D. Two things irritate the nations: first, that God has the right to make whomever He wishes to be King; and, second, that His King is connected with Zion. The Devil has inspired men to hate the Jewish people as well as the Jewish Messiah.

 

7 “I will declare the decree; the LORD has said to me, ‘Thou art my Son; this day have I begotten thee.

8 ‘Ask of me, and I shall give thee the heathen for thine inheritance, and the uttermost parts of the earth for thy possession.

9 ‘Thou shalt break them with a rod of iron; thou shalt dash them in pieces like a potter’s vessel.’”

A. Now the Messiah speaks, and tells of God’s installing Him as King! The Church sees verse 7 as being connected to the Resurrection. It was this event that demonstrated to all Creation that Jesus was the Son of God and God’s instrument to rule over everything He had created.

B. In verse 8 the Son is invited to pray that he may have the inheritance the Father wishes to give Him – to rule the nations. It is not incorrect to pray this in our day in a spiritual sense; for Christ would rather rule over men’s hearts.

C. God has promised the Son (verse 9) that one day His Kingdom will be the only one and there will no longer be any opposition to His Rulership!

 

10 Be wise now therefore, O you kings; be instructed, you judges of the earth.

11 Serve the LORD with fear, and rejoice with trembling.

12 Kiss the Son, lest he be angry, and you perish from the way, when his wrath is kindled but a little. Blessed are all those who put their trust in him.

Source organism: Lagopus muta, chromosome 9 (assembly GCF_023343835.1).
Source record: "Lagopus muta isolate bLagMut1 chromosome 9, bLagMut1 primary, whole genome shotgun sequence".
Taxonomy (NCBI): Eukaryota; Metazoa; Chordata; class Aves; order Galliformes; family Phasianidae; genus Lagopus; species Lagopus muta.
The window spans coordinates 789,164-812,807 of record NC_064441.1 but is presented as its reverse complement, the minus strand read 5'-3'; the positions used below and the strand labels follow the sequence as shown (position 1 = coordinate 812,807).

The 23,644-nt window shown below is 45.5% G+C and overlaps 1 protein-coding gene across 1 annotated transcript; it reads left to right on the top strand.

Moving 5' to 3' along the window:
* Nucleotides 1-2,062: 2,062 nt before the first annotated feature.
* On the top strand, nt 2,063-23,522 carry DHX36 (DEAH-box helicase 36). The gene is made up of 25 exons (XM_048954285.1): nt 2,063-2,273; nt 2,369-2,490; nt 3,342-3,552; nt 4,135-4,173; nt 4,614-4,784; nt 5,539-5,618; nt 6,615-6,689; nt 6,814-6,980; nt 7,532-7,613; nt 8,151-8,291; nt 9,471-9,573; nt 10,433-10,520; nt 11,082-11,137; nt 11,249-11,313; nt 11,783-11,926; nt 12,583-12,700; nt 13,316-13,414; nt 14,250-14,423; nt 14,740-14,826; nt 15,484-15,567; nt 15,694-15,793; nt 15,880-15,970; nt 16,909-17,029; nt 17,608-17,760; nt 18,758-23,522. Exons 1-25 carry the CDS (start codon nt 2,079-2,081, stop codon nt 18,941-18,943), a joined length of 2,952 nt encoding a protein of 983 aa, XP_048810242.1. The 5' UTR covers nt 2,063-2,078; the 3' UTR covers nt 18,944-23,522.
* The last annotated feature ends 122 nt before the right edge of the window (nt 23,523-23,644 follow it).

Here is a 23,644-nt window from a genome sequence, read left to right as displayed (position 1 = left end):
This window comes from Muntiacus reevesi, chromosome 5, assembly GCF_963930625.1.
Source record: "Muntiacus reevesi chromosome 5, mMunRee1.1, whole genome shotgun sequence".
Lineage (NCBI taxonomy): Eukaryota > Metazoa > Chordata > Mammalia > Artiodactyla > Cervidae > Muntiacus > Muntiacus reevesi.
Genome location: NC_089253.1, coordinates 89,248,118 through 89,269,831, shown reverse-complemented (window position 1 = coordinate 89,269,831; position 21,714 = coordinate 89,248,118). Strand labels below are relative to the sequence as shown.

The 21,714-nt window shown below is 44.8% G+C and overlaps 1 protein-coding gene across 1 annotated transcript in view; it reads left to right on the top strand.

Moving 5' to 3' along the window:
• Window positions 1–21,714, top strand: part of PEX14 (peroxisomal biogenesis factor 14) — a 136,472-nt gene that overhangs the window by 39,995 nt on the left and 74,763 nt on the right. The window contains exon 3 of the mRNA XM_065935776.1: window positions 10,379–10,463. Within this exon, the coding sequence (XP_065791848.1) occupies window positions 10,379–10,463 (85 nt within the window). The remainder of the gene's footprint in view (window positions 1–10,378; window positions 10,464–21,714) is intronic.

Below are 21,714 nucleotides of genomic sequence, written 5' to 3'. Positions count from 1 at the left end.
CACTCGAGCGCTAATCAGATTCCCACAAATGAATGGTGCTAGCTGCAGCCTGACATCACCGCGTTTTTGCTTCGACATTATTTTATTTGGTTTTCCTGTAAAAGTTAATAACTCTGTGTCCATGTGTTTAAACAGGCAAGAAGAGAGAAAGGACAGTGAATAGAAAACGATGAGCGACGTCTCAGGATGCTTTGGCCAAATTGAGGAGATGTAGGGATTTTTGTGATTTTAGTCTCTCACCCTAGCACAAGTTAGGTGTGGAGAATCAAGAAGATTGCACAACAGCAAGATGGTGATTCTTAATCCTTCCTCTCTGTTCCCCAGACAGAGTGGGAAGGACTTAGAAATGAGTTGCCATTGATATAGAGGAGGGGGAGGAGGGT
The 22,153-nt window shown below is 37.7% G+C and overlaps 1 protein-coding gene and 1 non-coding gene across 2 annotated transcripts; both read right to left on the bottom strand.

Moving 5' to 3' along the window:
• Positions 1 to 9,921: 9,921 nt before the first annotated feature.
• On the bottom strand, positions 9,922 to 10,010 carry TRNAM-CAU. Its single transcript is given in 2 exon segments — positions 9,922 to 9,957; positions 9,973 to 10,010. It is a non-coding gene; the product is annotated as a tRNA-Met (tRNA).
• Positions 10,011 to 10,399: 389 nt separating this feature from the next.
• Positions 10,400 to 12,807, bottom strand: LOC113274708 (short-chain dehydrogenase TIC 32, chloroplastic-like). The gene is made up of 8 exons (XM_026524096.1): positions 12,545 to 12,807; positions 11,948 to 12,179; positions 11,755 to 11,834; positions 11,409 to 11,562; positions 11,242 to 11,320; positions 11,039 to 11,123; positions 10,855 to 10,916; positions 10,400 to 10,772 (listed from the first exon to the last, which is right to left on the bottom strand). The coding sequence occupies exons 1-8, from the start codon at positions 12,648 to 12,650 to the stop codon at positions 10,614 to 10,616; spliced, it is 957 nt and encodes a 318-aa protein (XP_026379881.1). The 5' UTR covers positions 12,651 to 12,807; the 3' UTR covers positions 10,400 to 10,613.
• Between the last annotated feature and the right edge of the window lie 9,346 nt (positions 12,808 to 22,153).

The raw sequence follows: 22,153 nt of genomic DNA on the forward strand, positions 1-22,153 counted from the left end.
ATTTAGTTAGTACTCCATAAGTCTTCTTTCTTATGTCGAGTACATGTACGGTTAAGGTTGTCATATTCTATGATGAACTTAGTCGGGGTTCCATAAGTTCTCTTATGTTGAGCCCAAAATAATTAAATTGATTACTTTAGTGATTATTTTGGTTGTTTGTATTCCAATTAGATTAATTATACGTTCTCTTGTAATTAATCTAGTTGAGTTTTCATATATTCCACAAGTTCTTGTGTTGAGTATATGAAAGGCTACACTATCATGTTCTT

A. The Psalmist, who is also serving as the narrator of these events, steps back into the conversation and now begins to give advice to the kings, based on the heavenly conversations he has heard.

B. First, they must learn to serve the Lord with reverent fear. They must also worship Him with trembling at His majesty.

C. They must also kiss, or do homage to the Son, lest God be angry that they have refused His choice of a Messiah. The smallest kindling of God’s wrath against these rebels would destroy them.

D. Finally, there is another Beatitude: those who would actually trust in Him will be blessed by Him. Even in the strongest of warnings there is an invitation to worship and to experience the kindness of the LORD!

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Author: Nick

I’m a pastor, a writer, musician, and recovering lawyer. Blessed to serve the people of Harvest Time Church as Associate Pastor. In my spare time I enjoy losing to my wife in Words With Friends.